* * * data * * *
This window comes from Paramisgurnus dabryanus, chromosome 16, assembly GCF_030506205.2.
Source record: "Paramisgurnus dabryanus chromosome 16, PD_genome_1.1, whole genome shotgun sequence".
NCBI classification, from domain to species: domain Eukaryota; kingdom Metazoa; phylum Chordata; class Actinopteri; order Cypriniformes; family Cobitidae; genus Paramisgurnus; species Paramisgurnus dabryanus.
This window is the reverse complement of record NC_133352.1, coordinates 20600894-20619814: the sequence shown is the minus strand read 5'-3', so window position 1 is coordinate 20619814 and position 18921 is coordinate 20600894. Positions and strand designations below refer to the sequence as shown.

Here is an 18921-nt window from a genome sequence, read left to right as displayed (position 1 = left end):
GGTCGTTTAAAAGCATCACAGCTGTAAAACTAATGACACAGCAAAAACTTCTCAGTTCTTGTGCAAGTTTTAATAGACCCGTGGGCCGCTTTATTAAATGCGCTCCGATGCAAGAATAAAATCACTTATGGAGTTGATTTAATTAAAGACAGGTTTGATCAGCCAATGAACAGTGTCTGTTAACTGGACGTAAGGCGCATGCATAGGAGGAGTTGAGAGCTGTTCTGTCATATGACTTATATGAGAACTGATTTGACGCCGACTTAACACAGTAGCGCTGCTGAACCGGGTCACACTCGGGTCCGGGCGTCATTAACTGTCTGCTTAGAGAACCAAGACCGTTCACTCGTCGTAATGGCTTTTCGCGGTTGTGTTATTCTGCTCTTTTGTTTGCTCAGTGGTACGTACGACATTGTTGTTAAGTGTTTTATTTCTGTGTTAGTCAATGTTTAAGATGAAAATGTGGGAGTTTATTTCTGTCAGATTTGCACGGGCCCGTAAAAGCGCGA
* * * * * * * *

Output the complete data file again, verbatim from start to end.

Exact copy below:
This window comes from Paramisgurnus dabryanus, chromosome 16, assembly GCF_030506205.2.
Source record: "Paramisgurnus dabryanus chromosome 16, PD_genome_1.1, whole genome shotgun sequence".
NCBI classification, from domain to species: domain Eukaryota; kingdom Metazoa; phylum Chordata; class Actinopteri; order Cypriniformes; family Cobitidae; genus Paramisgurnus; species Paramisgurnus dabryanus.
This window is the reverse complement of record NC_133352.1, coordinates 20600894-20619814: the sequence shown is the minus strand read 5'-3', so window position 1 is coordinate 20619814 and position 18921 is coordinate 20600894. Positions and strand designations below refer to the sequence as shown.

Here is an 18921-nt window from a genome sequence, read left to right as displayed (position 1 = left end):
GGTCGTTTAAAAGCATCACAGCTGTAAAACTAATGACACAGCAAAAACTTCTCAGTTCTTGTGCAAGTTTTAATAGACCCGTGGGCCGCTTTATTAAATGCGCTCCGATGCAAGAATAAAATCACTTATGGAGTTGATTTAATTAAAGACAGGTTTGATCAGCCAATGAACAGTGTCTGTTAACTGGACGTAAGGCGCATGCATAGGAGGAGTTGAGAGCTGTTCTGTCATATGACTTATATGAGAACTGATTTGACGCCGACTTAACACAGTAGCGCTGCTGAACCGGGTCACACTCGGGTCCGGGCGTCATTAACTGTCTGCTTAGAGAACCAAGACCGTTCACTCGTCGTAATGGCTTTTCGCGGTTGTGTTATTCTGCTCTTTTGTTTGCTCAGTGGTACGTACGACATTGTTGTTAAGTGTTTTATTTCTGTGTTAGTCAATGTTTAAGATGAAAATGTGGGAGTTTATTTCTGTCAGATTTGCACGGGCCCGTAAAAGCGCGA